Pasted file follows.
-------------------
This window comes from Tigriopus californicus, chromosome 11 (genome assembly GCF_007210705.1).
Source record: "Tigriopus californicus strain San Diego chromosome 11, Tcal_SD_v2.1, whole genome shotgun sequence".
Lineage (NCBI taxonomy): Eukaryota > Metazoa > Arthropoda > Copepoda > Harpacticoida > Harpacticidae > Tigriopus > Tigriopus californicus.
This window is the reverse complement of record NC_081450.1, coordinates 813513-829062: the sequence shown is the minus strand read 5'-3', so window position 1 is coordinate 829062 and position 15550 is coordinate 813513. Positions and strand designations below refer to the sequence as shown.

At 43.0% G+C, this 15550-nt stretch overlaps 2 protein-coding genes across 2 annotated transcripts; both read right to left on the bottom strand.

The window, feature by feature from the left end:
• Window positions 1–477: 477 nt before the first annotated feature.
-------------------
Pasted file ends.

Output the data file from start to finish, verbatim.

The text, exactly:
This window comes from Tigriopus californicus, chromosome 11 (genome assembly GCF_007210705.1).
Source record: "Tigriopus californicus strain San Diego chromosome 11, Tcal_SD_v2.1, whole genome shotgun sequence".
Lineage (NCBI taxonomy): Eukaryota > Metazoa > Arthropoda > Copepoda > Harpacticoida > Harpacticidae > Tigriopus > Tigriopus californicus.
This window is the reverse complement of record NC_081450.1, coordinates 813513-829062: the sequence shown is the minus strand read 5'-3', so window position 1 is coordinate 829062 and position 15550 is coordinate 813513. Positions and strand designations below refer to the sequence as shown.

At 43.0% G+C, this 15550-nt stretch overlaps 2 protein-coding genes across 2 annotated transcripts; both read right to left on the bottom strand.

The window, feature by feature from the left end:
• Window positions 1–477: 477 nt before the first annotated feature.